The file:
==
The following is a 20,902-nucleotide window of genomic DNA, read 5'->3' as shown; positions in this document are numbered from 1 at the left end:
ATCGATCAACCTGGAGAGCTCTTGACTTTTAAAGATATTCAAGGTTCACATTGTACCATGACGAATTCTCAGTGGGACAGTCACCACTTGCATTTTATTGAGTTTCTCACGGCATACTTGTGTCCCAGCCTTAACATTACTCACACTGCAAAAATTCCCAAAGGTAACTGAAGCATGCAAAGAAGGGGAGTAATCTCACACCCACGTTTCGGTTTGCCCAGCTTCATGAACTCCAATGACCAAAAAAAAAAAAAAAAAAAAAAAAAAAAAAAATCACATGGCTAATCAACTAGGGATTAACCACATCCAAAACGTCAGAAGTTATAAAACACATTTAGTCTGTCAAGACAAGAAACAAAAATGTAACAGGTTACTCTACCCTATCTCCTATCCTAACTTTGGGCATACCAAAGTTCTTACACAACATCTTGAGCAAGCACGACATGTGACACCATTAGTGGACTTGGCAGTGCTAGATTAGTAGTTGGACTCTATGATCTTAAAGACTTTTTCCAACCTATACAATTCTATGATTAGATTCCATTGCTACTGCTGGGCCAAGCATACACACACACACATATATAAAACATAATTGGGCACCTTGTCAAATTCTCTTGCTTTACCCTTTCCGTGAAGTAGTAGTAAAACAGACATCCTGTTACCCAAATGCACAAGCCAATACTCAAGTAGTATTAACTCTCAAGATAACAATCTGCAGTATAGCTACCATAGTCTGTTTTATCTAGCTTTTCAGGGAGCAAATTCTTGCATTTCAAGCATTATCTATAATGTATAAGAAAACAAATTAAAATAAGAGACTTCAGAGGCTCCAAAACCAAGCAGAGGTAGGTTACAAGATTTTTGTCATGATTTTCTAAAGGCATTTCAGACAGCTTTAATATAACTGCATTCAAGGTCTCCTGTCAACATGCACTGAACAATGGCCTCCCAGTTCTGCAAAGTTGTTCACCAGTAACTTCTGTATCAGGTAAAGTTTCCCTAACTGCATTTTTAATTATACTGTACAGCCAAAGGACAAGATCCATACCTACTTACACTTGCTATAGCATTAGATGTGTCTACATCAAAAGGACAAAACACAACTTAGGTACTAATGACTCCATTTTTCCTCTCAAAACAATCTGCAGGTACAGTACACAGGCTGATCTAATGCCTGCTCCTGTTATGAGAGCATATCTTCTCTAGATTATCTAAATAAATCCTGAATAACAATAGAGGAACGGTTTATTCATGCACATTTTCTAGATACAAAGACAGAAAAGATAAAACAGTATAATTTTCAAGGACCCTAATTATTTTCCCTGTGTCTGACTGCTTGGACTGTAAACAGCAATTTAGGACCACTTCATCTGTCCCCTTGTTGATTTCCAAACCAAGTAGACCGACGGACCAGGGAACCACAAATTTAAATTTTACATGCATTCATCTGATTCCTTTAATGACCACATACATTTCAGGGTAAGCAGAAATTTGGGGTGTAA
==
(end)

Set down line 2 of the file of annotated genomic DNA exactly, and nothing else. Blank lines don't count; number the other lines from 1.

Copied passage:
ATCGATCAACCTGGAGAGCTCTTGACTTTTAAAGATATTCAAGGTTCACATTGTACCATGACGAATTCTCAGTGGGACAGTCACCACTTGCATTTTATTGAGTTTCTCACGGCATACTTGTGTCCCAGCCTTAACATTACTCACACTGCAAAAATTCCCAAAGGTAACTGAAGCATGCAAAGAAGGGGAGTAATCTCACACCCACGTTTCGGTTTGCCCAGCTTCATGAACTCCAATGACCAAAAAAAAAAAAAAAAAAAAAAAAAAAAAAAATCACATGGCTAATCAACTAGGGATTAACCACATCCAAAACGTCAGAAGTTATAAAACACATTTAGTCTGTCAAGACAAGAAACAAAAATGTAACAGGTTACTCTACCCTATCTCCTATCCTAACTTTGGGCATACCAAAGTTCTTACACAACATCTTGAGCAAGCACGACATGTGACACCATTAGTGGACTTGGCAGTGCTAGATTAGTAGTTGGACTCTATGATCTTAAAGACTTTTTCCAACCTATACAATTCTATGATTAGATTCCATTGCTACTGCTGGGCCAAGCATACACACACACACATATATAAAACATAATTGGGCACCTTGTCAAATTCTCTTGCTTTACCCTTTCCGTGAAGTAGTAGTAAAACAGACATCCTGTTACCCAAATGCACAAGCCAATACTCAAGTAGTATTAACTCTCAAGATAACAATCTGCAGTATAGCTACCATAGTCTGTTTTATCTAGCTTTTCAGGGAGCAAATTCTTGCATTTCAAGCATTATCTATAATGTATAAGAAAACAAATTAAAATAAGAGACTTCAGAGGCTCCAAAACCAAGCAGAGGTAGGTTACAAGATTTTTGTCATGATTTTCTAAAGGCATTTCAGACAGCTTTAATATAACTGCATTCAAGGTCTCCTGTCAACATGCACTGAACAATGGCCTCCCAGTTCTGCAAAGTTGTTCACCAGTAACTTCTGTATCAGGTAAAGTTTCCCTAACTGCATTTTTAATTATACTGTACAGCCAAAGGACAAGATCCATACCTACTTACACTTGCTATAGCATTAGATGTGTCTACATCAAAAGGACAAAACACAACTTAGGTACTAATGACTCCATTTTTCCTCTCAAAACAATCTGCAGGTACAGTACACAGGCTGATCTAATGCCTGCTCCTGTTATGAGAGCATATCTTCTCTAGATTATCTAAATAAATCCTGAATAACAATAGAGGAACGGTTTATTCATGCACATTTTCTAGATACAAAGACAGAAAAGATAAAACAGTATAATTTTCAAGGACCCTAATTATTTTCCCTGTGTCTGACTGCTTGGACTGTAAACAGCAATTTAGGACCACTTCATCTGTCCCCTTGTTGATTTCCAAACCAAGTAGACCGACGGACCAGGGAACCACAAATTTAAATTTTACATGCATTCATCTGATTCCTTTAATGACCACATACATTTCAGGGTAAGCAGAAATTTGGGGTGTAA